The competition among a flurry of Korean barbecue restaurants here is heating up with the one-Michelin-starred Korean steakhouse, Cote muscling into the scene in November. The New York City and Miami restaurant, which is known for fusing the concepts of a Korean barbecue joint and American chophouse, will open its first international outpost at Como Orchard, which houses two floors of fashion retail curated by Club21 and famed French pastry chef, Cédric Grolet’s first shop in Asia.
In the Singapore outpost of Cote Korean Steakhouse, diners can expect a diverse selection of beef, including Japanese Wagyu, Australian Wagyu, and USDA prime beef.
Its signature dish, known as the “Butcher’s Feast”, includes an assortment of four delectable cuts of meat paired with four types of pickled vegetables. Borrowing elements of Korean cuisine, the presentation can be likened to a beef connoisseur’s haven, a sumptuous platter of meat accompanied by banchan (Korean side dishes). Servers will cook the meat on smokeless grills in front of diners.
The restaurant eschews the usual trappings of typical steakhouses — instead of cream spinach, Cote will serve side dishes such as kimchi, pickled radish, pickled cauliflower, pickled mustard greens and okra. The meal is thoughtfully complemented with rice, savoury egg soufflé, and other dishes such as kimchi or tofu stew. To conclude, a complimentary serving of salted caramel ice cream infused with a hint of soy sauce finishes the dining experience.
The restaurant will house a dry ageing room where the more premium cuts of beef undergo a transformative process. As moisture gradually dissipates, the flavours become more robust. Much like the ageing of fine cheeses, this results in the development of a captivating umami profile that is both intriguing and sumptuously rich.
Fans of local cuisine will be delighted to know that one Singapore-exclusive dishes will be the beloved Bak Kut Teh (pork rib soup).
Speaking to The Peak during a recent visit to Singapore, Simon Kim, CEO of Gracious Hospitality Management, which runs Cote, says: “We like to play with low brow and high brow. In Korea, we have a similar dish, which is our short rib soup. We are fascinated by the common denominator of the two cultures. We can still develop and introduce more exciting things as we strengthen our relationship with our Singapore customers.”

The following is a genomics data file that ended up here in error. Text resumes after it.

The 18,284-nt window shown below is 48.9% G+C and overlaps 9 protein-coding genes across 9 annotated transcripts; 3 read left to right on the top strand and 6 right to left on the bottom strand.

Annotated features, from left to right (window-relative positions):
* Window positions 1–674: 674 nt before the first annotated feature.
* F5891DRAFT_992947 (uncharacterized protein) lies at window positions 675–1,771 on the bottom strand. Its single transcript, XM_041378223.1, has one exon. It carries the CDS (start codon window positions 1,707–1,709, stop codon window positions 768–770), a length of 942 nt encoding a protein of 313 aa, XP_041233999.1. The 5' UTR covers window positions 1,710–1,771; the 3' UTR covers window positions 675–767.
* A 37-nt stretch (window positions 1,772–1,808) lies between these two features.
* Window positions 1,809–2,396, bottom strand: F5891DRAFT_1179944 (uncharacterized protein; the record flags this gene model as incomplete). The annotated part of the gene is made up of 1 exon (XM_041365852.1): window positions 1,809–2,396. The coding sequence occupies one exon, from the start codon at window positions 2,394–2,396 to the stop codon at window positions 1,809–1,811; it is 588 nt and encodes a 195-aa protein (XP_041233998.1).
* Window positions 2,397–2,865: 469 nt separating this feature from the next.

To add, there will be many immersive experiences crafted exclusively in Cote Korean Steakhouse in Singapore, including a cocktail bar and music room. “There will be music and service will be world class. We will try to procure the very best. It’s all about fun. We want our customers to feel the base of speakers, to bob their heads to the cocktails. While I love the culture in Singapore, I feel that it’s missing a little bit of the fun vibe.”
Branching out to Singapore
The idea of bringing Cote Korean Steakhouse overseas was sowed when Kim was introduced to Mrs Christina Ong, founder of home-grown lifestyle and hospitality company Como Group by chef Jean-Georges Vongerichten, whom he used to work for, in New York City. Chef Vongerichten currently runs The Dempsey Cookhouse and Bar with the Como Group.
Last year, Kim visited Singapore and found himself falling for the city’s charm. “Singapore is an incredibly captivating place; it’s like a tapestry of cultures woven together harmoniously. I’m truly enamoured by its diversity, and I notice the striking parallels it shares with New York City,” he reflects.
“I love that everyone integrates easily in Singapore as everyone speaks English. Also, my love language is food and when I go to a hawker centre in Singapore, it’s casual, but the food is delicious. Above all, it’s a clean city — orderly and safe.”